Published in The Wall Street Journal on June 17th, 2016
“A swimming pool in the ICU? You must be nuts.”
The nurse’s voice was almost lost amid the whooshing ventilator and infusion pumps.
Five days earlier, we had admitted Bennie, a Vietnam veteran, to the intensive care unit of our VA hospital in Nashville, Tenn. Frail and wrinkled, he had a look of utter confusion and a furrowed brow that would pluck the heartstrings of even the most calloused physician. Decades spent in Southern tobacco fields left him looking old enough to remember Hoover’s presidency. Double pneumonia and too much sedation made him delirious.
As his attending physician, I was thankful for his family. His daughter and son, Laura and Len implored: “Take good care of Dad. He’s all we have.” Seeing him on a ventilator is terrifying, they said, but we believe in miracles. While loving, such a mind-set could become problematic since their father’s situation had the makings of a fatal illness despite our best technology.
With antibiotics and fluids, Bennie improved dramatically and was taken off the ventilator several days later. That same night, though, a massive stroke paralyzed his entire left side, and he went back on life support. We quickly administered clot-busting medicine, and he rallied again, remarkably regaining movement of his left arm and leg. The following day, the intern reported, “His delirium has cleared, and he’s mouthing words around the endotracheal tube despite his wicked aspiration pneumonia.”
I sensed an unexpected window of opportunity. We revisited Bennie’s life goals in light of what had happened and spoke directly about the big picture. With his children looking on, I held Bennie’s hand and looked him in the eyes. Choosing my words based on what I knew about his background and the family’s expectation of miracles, I said, “Bennie, just like tobacco plants eventually wither and wilt, so do we. You have improved in some ways, but overall you are very weak. How can we serve you best?”
The next morning, Laura and Len were upbeat, which confused me since Bennie looked weaker than ever. They pointed to words on a whiteboard in the room, explaining they were Bennie’s goals, “Stable vital signs. Baptism.”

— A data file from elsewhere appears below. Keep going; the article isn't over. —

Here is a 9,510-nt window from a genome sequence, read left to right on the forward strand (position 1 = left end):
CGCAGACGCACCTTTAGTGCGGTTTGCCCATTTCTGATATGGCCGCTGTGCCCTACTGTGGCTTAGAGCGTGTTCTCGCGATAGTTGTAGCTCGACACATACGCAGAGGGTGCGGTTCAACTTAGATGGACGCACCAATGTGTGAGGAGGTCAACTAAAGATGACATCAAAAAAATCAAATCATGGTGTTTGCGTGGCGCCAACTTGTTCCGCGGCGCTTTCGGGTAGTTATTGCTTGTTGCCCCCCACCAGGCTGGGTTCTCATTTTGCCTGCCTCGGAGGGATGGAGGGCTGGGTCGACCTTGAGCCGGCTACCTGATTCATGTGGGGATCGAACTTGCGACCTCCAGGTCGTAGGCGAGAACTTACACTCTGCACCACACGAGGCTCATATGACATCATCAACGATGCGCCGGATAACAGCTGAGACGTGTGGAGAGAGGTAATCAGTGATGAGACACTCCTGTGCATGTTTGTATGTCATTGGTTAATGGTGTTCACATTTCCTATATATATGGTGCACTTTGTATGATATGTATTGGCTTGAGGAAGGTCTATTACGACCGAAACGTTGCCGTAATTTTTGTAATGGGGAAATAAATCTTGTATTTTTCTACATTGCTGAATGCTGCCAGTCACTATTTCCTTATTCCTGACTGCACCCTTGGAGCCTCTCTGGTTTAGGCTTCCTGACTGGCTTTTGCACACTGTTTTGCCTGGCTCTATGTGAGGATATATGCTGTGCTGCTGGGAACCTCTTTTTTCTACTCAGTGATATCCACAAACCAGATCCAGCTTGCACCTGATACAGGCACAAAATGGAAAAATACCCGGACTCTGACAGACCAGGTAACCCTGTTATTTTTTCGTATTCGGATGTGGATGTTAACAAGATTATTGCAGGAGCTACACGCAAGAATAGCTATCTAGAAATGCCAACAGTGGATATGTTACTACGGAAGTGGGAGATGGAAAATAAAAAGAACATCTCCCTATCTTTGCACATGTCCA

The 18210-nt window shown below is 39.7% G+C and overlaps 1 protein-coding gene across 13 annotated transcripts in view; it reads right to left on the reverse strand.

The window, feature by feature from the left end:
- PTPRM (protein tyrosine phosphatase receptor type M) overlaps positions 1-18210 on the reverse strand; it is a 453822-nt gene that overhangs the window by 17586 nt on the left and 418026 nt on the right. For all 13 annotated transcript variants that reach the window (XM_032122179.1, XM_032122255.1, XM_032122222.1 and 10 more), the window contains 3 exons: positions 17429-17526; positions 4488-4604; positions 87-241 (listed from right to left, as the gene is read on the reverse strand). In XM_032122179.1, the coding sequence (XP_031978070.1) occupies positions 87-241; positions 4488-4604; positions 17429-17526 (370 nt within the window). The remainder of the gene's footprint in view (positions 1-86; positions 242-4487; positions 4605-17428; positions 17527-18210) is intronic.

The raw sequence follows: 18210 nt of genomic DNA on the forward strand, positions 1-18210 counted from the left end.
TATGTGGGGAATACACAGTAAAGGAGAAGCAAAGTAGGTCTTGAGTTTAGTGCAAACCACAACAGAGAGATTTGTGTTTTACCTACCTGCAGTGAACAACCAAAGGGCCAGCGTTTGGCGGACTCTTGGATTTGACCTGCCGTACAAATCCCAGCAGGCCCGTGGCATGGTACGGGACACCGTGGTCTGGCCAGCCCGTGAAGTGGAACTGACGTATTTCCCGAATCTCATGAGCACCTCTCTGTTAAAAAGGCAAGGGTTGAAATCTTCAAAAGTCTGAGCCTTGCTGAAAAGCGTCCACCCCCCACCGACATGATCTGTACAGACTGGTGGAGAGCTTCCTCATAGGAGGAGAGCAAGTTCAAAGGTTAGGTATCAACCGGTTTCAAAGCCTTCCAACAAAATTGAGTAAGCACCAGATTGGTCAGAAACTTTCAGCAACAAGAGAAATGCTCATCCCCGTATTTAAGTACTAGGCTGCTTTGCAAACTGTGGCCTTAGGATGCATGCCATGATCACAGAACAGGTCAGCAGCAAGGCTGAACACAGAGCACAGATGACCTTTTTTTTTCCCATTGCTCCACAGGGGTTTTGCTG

I spotted Kelly, our charge nurse, smiling like a cat who’d swallowed a canary. In her arms she clutched a box containing a large vinyl swimming pool. First I made sure this was actually Bennie’s request and not the family’s. My next thought was that we’d have a chaplain anoint him with holy water in his bed, but Laura disagreed. “Jesus wasn’t sprinkled, Doc, he was dunked.”
A senior physician protested that the patient was on a ventilator and said he’d never seen a bedside baptism like this in 50 years of practice. There was no shortage of opinions about whether this was appropriate, safe, or even possible.
A large area next to Bennie’s bed was cleared and an electric pump inflated the pool. When a multiperson bucket brigade proved too difficult, an engineer rigged dialysis tubing to circulate the pool with a stream of warm water. Bennie was then hoisted high into the air via a patient-transfer lift, and the ventilator was unplugged before he was lowered into the pool. Len gently took his father, the man who’d shown him how to farm, into his arms. Following the cherished Christian tradition, he slowly submerged Bennie’s head completely under the water saying, “Dad, I baptize you in the name of God the Father, Son and Holy Spirit.” On cue, the palliative-care social worker began belting out “Amazing Grace.” The rest of us stood frozen in time.
First out of the water was blue corrugated ventilator tubing. Then his face appeared around the breathing tube. Bennie’s huge smile seemed to say, “Better late than never.”
When he died a week later, Laura implored me to tell other people about her Dad, hoping his experience would show them that “we can all become strong through our weakness.” In fact, I have seen scores of patients and families use profound “outer wasting” as a catalyst for deep inner renewal. The two most important “frames” of our life are birth and death. We typically associate baptism with the former, yet Jesus spoke of his death as a baptism to indicate the formative next step that dying represents for our journey.
The ICU team’s bold yet careful response to Bennie’s unusual request taught me an enduring lesson regarding sympathy versus empathy. Sympathy is feeling sorry for someone; empathy is feeling “with” someone. In all the surrounding insanity of the hospital that day, diving deeply into Bennie’s life through his baptism on the breathing machine allowed all of us to be reborn, too. Being “with” him in that pool, and rising with him out of it, we walked into others’ lives better prepared to serve.